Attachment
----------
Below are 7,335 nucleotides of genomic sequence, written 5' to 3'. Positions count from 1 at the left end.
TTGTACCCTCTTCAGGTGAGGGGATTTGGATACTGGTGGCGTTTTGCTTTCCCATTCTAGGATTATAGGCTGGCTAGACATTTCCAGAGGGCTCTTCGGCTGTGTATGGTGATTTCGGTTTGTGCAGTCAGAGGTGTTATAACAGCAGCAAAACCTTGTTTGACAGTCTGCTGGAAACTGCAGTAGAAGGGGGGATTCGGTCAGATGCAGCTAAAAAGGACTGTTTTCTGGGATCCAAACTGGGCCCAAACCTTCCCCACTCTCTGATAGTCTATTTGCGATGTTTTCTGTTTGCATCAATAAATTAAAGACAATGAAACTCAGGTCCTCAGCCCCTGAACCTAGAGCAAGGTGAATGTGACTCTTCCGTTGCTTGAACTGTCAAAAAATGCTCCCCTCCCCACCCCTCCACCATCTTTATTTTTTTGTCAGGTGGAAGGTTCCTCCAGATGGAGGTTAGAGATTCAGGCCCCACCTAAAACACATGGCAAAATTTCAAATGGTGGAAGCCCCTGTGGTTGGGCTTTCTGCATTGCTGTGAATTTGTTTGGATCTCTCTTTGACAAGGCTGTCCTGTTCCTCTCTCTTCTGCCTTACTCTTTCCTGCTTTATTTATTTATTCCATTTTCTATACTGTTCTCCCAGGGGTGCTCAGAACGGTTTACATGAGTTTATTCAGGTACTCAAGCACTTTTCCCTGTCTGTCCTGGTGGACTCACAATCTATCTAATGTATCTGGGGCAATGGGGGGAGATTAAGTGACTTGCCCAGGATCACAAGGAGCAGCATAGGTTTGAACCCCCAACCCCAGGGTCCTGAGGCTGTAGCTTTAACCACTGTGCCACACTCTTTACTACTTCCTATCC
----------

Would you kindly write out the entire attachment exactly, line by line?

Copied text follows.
Below are 7,335 nucleotides of genomic sequence, written 5' to 3'. Positions count from 1 at the left end.
TTGTACCCTCTTCAGGTGAGGGGATTTGGATACTGGTGGCGTTTTGCTTTCCCATTCTAGGATTATAGGCTGGCTAGACATTTCCAGAGGGCTCTTCGGCTGTGTATGGTGATTTCGGTTTGTGCAGTCAGAGGTGTTATAACAGCAGCAAAACCTTGTTTGACAGTCTGCTGGAAACTGCAGTAGAAGGGGGGATTCGGTCAGATGCAGCTAAAAAGGACTGTTTTCTGGGATCCAAACTGGGCCCAAACCTTCCCCACTCTCTGATAGTCTATTTGCGATGTTTTCTGTTTGCATCAATAAATTAAAGACAATGAAACTCAGGTCCTCAGCCCCTGAACCTAGAGCAAGGTGAATGTGACTCTTCCGTTGCTTGAACTGTCAAAAAATGCTCCCCTCCCCACCCCTCCACCATCTTTATTTTTTTGTCAGGTGGAAGGTTCCTCCAGATGGAGGTTAGAGATTCAGGCCCCACCTAAAACACATGGCAAAATTTCAAATGGTGGAAGCCCCTGTGGTTGGGCTTTCTGCATTGCTGTGAATTTGTTTGGATCTCTCTTTGACAAGGCTGTCCTGTTCCTCTCTCTTCTGCCTTACTCTTTCCTGCTTTATTTATTTATTCCATTTTCTATACTGTTCTCCCAGGGGTGCTCAGAACGGTTTACATGAGTTTATTCAGGTACTCAAGCACTTTTCCCTGTCTGTCCTGGTGGACTCACAATCTATCTAATGTATCTGGGGCAATGGGGGGAGATTAAGTGACTTGCCCAGGATCACAAGGAGCAGCATAGGTTTGAACCCCCAACCCCAGGGTCCTGAGGCTGTAGCTTTAACCACTGTGCCACACTCTTTACTACTTCCTATCC